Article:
Who wouldn’t want to gain a guest or rec room—without having to add on? While Diane and James Murphys’ 1916 garage-turned-handsome-home, with its new fireplaces and wood paneling, is definitely on the deluxe side, the couple had to make many of the same basic decisions as any homeowner looking to oust the family car and take over its quarters. Here are some fundamental considerations in tackling such a conversion.
Fix the floor. A concrete slab with no major cracks can be one of a garage’s biggest bonuses. A floating wood floor or carpeting can go right over it. Just be sure to first remove oil stains with a degreaser, seal minor cracks with a filler, and put down a vapor barrier. The Murphys could have kept theirs if they hadn’t needed to run new kitchen plumbing and fill the mechanic’s pit.
Finish the walls. The Murphys’ glazed-brick walls were an unusual find, so when contractor Wayne Eberle built stud walls in front of them, he attached them to the ceiling rather than drive fasteners directly into the masonry. Most masonry walls don’t require such finesse—just regular stud walls, insulation, and drywall. Even garages that already have finished walls may lack insulation; in that case, blown-in insulation will disturb the walls the least.
Fill the openings. The Murphys replaced their garage doors with energy-efficient French doors and transoms that fit the openings. When that’s not practical or desirable—where the doors face a busy street, for instance—openings can be closed with framing and finished with drywall and siding. For a historically accurate look on a pre-1945 home, carriage doors can be added to preserve the facade and a wall built inside. Old windows are usually replaced with energy-efficient ones.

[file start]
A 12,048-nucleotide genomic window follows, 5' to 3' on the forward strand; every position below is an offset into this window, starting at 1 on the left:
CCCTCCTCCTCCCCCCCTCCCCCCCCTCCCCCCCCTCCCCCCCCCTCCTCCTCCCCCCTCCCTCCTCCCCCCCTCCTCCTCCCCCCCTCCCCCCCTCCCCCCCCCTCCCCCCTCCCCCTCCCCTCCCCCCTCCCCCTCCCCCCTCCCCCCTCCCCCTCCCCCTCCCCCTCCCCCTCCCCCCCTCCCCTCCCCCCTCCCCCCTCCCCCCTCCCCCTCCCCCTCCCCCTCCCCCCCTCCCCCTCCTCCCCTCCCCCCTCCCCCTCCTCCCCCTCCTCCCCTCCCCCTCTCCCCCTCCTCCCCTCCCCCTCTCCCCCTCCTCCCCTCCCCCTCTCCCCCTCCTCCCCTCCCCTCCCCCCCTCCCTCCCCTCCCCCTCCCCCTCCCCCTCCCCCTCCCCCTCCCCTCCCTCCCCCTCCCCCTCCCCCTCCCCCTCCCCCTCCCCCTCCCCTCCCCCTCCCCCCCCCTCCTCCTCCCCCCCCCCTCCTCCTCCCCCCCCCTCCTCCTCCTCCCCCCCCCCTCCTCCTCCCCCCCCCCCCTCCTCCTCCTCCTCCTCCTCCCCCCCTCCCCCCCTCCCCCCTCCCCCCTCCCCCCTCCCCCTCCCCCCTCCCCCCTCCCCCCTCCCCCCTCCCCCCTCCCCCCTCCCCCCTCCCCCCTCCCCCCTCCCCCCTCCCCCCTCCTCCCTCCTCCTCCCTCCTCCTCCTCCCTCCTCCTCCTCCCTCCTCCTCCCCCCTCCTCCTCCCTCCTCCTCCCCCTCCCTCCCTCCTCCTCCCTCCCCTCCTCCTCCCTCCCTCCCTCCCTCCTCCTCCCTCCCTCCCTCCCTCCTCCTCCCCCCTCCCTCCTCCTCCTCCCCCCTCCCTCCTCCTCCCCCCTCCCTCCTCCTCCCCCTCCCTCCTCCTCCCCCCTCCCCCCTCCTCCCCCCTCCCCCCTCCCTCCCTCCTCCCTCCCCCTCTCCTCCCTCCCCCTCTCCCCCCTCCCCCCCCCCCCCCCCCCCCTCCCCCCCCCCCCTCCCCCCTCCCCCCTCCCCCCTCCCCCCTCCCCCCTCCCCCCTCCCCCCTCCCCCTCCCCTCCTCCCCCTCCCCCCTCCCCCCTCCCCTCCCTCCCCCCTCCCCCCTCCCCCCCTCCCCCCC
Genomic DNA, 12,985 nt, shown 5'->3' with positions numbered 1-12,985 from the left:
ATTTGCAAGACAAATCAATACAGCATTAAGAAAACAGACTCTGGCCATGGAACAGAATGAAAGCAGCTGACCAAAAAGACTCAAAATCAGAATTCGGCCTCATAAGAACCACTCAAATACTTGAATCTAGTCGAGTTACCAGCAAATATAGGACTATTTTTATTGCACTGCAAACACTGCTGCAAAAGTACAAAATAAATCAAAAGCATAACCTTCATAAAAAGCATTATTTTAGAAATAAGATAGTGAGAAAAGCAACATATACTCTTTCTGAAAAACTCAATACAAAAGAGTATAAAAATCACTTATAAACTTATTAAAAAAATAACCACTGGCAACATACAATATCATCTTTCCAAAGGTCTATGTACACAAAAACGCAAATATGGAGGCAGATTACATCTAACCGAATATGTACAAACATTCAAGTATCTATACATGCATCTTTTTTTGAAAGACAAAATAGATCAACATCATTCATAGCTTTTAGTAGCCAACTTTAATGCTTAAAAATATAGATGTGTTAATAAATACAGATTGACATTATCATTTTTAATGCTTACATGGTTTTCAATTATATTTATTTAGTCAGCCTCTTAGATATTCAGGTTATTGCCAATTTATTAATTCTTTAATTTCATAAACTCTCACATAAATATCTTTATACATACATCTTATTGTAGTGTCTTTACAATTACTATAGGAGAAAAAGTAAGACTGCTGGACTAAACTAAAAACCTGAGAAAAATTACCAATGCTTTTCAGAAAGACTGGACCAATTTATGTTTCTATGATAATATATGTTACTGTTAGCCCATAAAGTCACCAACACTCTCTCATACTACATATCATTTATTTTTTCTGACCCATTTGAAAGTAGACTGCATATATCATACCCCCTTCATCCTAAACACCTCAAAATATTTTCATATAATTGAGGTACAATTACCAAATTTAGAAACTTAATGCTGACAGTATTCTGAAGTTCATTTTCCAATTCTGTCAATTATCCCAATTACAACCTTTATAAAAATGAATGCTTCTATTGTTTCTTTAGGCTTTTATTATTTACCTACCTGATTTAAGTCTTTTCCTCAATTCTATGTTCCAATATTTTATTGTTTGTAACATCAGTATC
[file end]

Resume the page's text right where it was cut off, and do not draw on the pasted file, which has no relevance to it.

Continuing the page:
Upgrade the systems. If you have a forced-air system, extending the ductwork to the garage space is the cheapest way to install heat, followed by electric baseboards. With the latter, though, expect your monthly utility bill to take more of a hit. If you are replacing the slab, consider adding a much pricier radiant system that embeds plastic tubing for hot water in the concrete. It’s the top choice for heating a big room evenly, says Eberle. Keep in mind that any system that uses hot water or steam requires running new pipe to your existing boiler, even if your garage is plumbed for laundry or a utility sink. To add wiring without disturbing the brick walls here, Eberle threaded
it through hollow ceiling coffers and behind wall paneling. If drywall is already in place, you’ll need to cut holes to snake new wiring and add outlets. In that case, consider finishing the walls with wainscoting. Along with covering the holes, you’ll gain a nice detail.